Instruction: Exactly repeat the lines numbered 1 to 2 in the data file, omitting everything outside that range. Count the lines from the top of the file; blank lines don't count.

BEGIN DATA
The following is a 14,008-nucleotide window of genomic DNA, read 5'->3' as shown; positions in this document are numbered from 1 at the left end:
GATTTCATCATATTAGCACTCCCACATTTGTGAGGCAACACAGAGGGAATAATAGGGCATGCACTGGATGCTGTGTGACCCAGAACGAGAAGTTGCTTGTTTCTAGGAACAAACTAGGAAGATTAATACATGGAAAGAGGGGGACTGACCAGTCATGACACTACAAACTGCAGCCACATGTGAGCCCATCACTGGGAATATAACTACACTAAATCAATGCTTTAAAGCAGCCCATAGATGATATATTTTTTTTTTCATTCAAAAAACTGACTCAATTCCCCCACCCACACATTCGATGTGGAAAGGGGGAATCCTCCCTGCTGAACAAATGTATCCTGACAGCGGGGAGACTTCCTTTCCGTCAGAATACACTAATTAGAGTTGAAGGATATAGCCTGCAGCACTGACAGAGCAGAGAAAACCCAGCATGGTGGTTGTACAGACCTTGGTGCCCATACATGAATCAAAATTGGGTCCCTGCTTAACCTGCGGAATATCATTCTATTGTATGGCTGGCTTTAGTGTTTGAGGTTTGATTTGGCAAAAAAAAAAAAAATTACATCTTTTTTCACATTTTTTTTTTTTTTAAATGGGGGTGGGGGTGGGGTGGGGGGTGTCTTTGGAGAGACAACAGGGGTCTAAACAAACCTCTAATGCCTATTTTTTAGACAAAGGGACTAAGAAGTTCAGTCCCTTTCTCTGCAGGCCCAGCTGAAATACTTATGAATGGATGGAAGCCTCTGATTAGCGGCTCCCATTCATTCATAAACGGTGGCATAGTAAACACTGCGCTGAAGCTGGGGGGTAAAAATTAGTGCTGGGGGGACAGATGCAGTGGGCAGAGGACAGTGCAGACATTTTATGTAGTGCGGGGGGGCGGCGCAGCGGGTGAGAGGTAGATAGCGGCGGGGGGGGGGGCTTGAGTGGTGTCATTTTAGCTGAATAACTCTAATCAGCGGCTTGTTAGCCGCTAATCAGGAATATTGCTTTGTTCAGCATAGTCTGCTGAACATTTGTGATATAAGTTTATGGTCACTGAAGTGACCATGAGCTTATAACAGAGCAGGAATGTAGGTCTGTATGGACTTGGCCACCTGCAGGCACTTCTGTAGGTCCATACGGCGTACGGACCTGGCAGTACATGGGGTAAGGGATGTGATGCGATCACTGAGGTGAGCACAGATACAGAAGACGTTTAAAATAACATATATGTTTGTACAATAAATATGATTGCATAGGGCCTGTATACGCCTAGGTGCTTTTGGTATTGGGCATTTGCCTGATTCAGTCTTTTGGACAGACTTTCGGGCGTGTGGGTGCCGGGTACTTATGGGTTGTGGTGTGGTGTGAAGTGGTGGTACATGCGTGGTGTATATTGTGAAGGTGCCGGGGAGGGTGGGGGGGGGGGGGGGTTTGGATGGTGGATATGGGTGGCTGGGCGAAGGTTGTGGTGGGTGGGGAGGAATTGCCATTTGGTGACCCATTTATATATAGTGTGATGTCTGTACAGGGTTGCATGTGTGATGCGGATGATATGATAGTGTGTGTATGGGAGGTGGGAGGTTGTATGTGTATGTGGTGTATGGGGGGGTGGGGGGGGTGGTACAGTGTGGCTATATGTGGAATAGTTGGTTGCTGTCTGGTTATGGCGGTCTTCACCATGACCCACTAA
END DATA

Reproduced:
The following is a 14,008-nucleotide window of genomic DNA, read 5'->3' as shown; positions in this document are numbered from 1 at the left end:
GATTTCATCATATTAGCACTCCCACATTTGTGAGGCAACACAGAGGGAATAATAGGGCATGCACTGGATGCTGTGTGACCCAGAACGAGAAGTTGCTTGTTTCTAGGAACAAACTAGGAAGATTAATACATGGAAAGAGGGGGACTGACCAGTCATGACACTACAAACTGCAGCCACATGTGAGCCCATCACTGGGAATATAACTACACTAAATCAATGCTTTAAAGCAGCCCATAGATGATATATTTTTTTTTTCATTCAAAAAACTGACTCAATTCCCCCACCCACACATTCGATGTGGAAAGGGGGAATCCTCCCTGCTGAACAAATGTATCCTGACAGCGGGGAGACTTCCTTTCCGTCAGAATACACTAATTAGAGTTGAAGGATATAGCCTGCAGCACTGACAGAGCAGAGAAAACCCAGCATGGTGGTTGTACAGACCTTGGTGCCCATACATGAATCAAAATTGGGTCCCTGCTTAACCTGCGGAATATCATTCTATTGTATGGCTGGCTTTAGTGTTTGAGGTTTGATTTGGCAAAAAAAAAAAAAATTACATCTTTTTTCACATTTTTTTTTTTTTTAAATGGGGGTGGGGGTGGGGTGGGGGGTGTCTTTGGAGAGACAACAGGGGTCTAAACAAACCTCTAATGCCTATTTTTTAGACAAAGGGACTAAGAAGTTCAGTCCCTTTCTCTGCAGGCCCAGCTGAAATACTTATGAATGGATGGAAGCCTCTGATTAGCGGCTCCCATTCATTCATAAACGGTGGCATAGTAAACACTGCGCTGAAGCTGGGGGGTAAAAATTAGTGCTGGGGGGACAGATGCAGTGGGCAGAGGACAGTGCAGACATTTTATGTAGTGCGGGGGGGCGGCGCAGCGGGTGAGAGGTAGATAGCGGCGGGGGGGGGGGCTTGAGTGGTGTCATTTTAGCTGAATAACTCTAATCAGCGGCTTGTTAGCCGCTAATCAGGAATATTGCTTTGTTCAGCATAGTCTGCTGAACATTTGTGATATAAGTTTATGGTCACTGAAGTGACCATGAGCTTATAACAGAGCAGGAATGTAGGTCTGTATGGACTTGGCCACCTGCAGGCACTTCTGTAGGTCCATACGGCGTACGGACCTGGCAGTACATGGGGTAAGGGATGTGATGCGATCACTGAGGTGAGCACAGATACAGAAGACGTTTAAAATAACATATATGTTTGTACAATAAATATGATTGCATAGGGCCTGTATACGCCTAGGTGCTTTTGGTATTGGGCATTTGCCTGATTCAGTCTTTTGGACAGACTTTCGGGCGTGTGGGTGCCGGGTACTTATGGGTTGTGGTGTGGTGTGAAGTGGTGGTACATGCGTGGTGTATATTGTGAAGGTGCCGGGGAGGGTGGGGGGGGGGGGGGGTTTGGATGGTGGATATGGGTGGCTGGGCGAAGGTTGTGGTGGGTGGGGAGGAATTGCCATTTGGTGACCCATTTATATATAGTGTGATGTCTGTACAGGGTTGCATGTGTGATGCGGATGATATGATAGTGTGTGTATGGGAGGTGGGAGGTTGTATGTGTATGTGGTGTATGGGGGGGTGGGGGGGGTGGTACAGTGTGGCTATATGTGGAATAGTTGGTTGCTGTCTGGTTATGGCGGTCTTCACCATGACCCACTAA